Higher education has made the headlines of the New York Times, page one. Of course, it has nothing to do with education, but with sex and sports and money—a kind of Trinity that has come to embody what truly drives education in the United States. Sports have long been associated with fitness, and fitness has a role to play in mental acuity. Games like those of the ancient Olympiad, however, were not part of the symposium as much as they were a deterrent to warfare. Representatives from towns all over Greece could see where the best martial skills resided (the games were modeled after behaviors of utility on the battlefield) and those who made the best showing were likely not wise to quarrel against. I suspect some vigorous sex followed the heroes of the sports field after the games. They were Greeks, after all, and laurel leaves are fine and good, but not so tangible as a reward.
I’m not a sports fan. I know very little about sports figures and even less about statistics. It was, however, impossible to grow up in Pennsylvania and not know the name of Joe Paterno. He made the news so often that no matter which college you attended he felt like your coach. (I am guessing here.) Even as an undergrad, asked to name one faculty member at Penn State, I would have fumbled. I could tell you the head coach of their football program, however, without having ever watched a game. As a society we decide by our accolades where our values will reside. There can be no question that sports prowess is highly regarded. Those who supposedly teach guys to do it better are like gods. When was the last time academic achievement at a university made front page of the New York Times?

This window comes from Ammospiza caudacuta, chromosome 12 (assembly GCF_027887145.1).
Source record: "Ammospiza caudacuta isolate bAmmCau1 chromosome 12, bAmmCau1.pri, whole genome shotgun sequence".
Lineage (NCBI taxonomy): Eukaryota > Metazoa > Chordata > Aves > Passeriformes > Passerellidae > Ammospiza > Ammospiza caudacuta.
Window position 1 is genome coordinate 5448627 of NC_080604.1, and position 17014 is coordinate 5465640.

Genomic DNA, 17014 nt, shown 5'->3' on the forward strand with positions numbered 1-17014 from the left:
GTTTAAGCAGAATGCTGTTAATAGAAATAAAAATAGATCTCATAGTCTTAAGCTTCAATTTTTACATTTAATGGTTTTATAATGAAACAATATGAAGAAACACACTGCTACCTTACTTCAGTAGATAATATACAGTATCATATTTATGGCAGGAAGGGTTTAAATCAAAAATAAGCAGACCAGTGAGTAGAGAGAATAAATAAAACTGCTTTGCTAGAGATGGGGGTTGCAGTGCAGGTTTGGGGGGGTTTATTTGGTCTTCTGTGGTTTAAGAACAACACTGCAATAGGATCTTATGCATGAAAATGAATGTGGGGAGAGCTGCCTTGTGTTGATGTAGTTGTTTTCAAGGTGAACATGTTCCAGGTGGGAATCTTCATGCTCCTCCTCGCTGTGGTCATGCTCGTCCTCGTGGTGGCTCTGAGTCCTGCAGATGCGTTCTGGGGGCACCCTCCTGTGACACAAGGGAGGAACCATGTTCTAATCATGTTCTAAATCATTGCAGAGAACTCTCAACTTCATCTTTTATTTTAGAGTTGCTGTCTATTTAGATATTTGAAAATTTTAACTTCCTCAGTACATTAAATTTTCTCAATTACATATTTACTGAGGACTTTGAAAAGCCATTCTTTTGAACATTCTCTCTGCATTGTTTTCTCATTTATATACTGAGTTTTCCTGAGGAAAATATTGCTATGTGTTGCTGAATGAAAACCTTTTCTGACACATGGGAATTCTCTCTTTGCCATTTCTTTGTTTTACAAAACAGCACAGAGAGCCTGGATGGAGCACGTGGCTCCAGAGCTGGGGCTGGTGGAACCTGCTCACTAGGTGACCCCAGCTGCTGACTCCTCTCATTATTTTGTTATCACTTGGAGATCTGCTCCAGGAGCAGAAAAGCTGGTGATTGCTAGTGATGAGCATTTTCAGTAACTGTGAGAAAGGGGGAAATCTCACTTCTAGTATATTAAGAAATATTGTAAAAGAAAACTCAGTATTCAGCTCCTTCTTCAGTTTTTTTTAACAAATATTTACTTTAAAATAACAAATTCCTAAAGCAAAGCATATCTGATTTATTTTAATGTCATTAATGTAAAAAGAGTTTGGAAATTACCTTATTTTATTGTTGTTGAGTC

Back in my ill-fated days at Nashotah House, believe it or not, I was on the seminary football team. Our season was one game long; we played the rival, “liberal,” and now disbanded, seminary, Seabury-Western. I was recruited because our student body was so small and I was relatively fit for a faculty member. If I am to be honest, a strange transformation took me over on the field. Those who don’t know me will have to take my word for it that I am a pacifist, a gentle and very shy person. Although the game was flag football, I earned more respect with the one flying tackle I perpetrated than I ever did by my teaching acumen. Where your treasure lies, there will be your heart also. So Paterno has been sacked. Join the club. If there were any cosmic justice we’d next see his god-like face at Occupy Wall Street. Instead, I imagine his consultant and endorsement fees will more than make up for a paltry lost job in higher education. Go Nitanny Loins!